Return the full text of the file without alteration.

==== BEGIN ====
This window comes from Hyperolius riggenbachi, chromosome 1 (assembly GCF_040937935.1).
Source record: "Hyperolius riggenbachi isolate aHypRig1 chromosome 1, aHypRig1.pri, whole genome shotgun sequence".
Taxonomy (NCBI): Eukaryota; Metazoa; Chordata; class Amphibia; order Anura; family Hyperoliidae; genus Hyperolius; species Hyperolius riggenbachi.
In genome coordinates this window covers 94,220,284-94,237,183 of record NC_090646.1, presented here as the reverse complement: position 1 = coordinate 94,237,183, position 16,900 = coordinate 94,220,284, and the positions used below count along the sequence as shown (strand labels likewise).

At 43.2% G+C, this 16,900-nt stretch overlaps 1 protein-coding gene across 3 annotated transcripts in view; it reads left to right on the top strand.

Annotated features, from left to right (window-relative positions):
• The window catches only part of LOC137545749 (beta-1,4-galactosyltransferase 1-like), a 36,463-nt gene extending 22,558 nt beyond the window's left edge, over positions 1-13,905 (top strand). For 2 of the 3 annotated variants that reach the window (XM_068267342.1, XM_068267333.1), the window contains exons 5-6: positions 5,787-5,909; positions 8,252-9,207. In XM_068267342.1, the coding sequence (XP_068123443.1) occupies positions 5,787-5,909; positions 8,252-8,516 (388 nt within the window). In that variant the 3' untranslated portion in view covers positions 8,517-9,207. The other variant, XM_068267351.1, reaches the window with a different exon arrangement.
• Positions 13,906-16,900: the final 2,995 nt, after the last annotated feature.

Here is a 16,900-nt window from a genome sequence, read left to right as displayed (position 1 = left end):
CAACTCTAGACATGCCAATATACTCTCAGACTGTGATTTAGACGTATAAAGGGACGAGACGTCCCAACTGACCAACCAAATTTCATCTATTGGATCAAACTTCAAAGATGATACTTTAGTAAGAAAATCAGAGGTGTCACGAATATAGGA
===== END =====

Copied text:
This window comes from Hyperolius riggenbachi, chromosome 1 (assembly GCF_040937935.1).
Source record: "Hyperolius riggenbachi isolate aHypRig1 chromosome 1, aHypRig1.pri, whole genome shotgun sequence".
Taxonomy (NCBI): Eukaryota; Metazoa; Chordata; class Amphibia; order Anura; family Hyperoliidae; genus Hyperolius; species Hyperolius riggenbachi.
In genome coordinates this window covers 94,220,284-94,237,183 of record NC_090646.1, presented here as the reverse complement: position 1 = coordinate 94,237,183, position 16,900 = coordinate 94,220,284, and the positions used below count along the sequence as shown (strand labels likewise).

At 43.2% G+C, this 16,900-nt stretch overlaps 1 protein-coding gene across 3 annotated transcripts in view; it reads left to right on the top strand.

Annotated features, from left to right (window-relative positions):
• The window catches only part of LOC137545749 (beta-1,4-galactosyltransferase 1-like), a 36,463-nt gene extending 22,558 nt beyond the window's left edge, over positions 1-13,905 (top strand). For 2 of the 3 annotated variants that reach the window (XM_068267342.1, XM_068267333.1), the window contains exons 5-6: positions 5,787-5,909; positions 8,252-9,207. In XM_068267342.1, the coding sequence (XP_068123443.1) occupies positions 5,787-5,909; positions 8,252-8,516 (388 nt within the window). In that variant the 3' untranslated portion in view covers positions 8,517-9,207. The other variant, XM_068267351.1, reaches the window with a different exon arrangement.
• Positions 13,906-16,900: the final 2,995 nt, after the last annotated feature.

Here is a 16,900-nt window from a genome sequence, read left to right as displayed (position 1 = left end):
CAACTCTAGACATGCCAATATACTCTCAGACTGTGATTTAGACGTATAAAGGGACGAGACGTCCCAACTGACCAACCAAATTTCATCTATTGGATCAAACTTCAAAGATGATACTTTAGTAAGAAAATCAGAGGTGTCACGAATATAGGA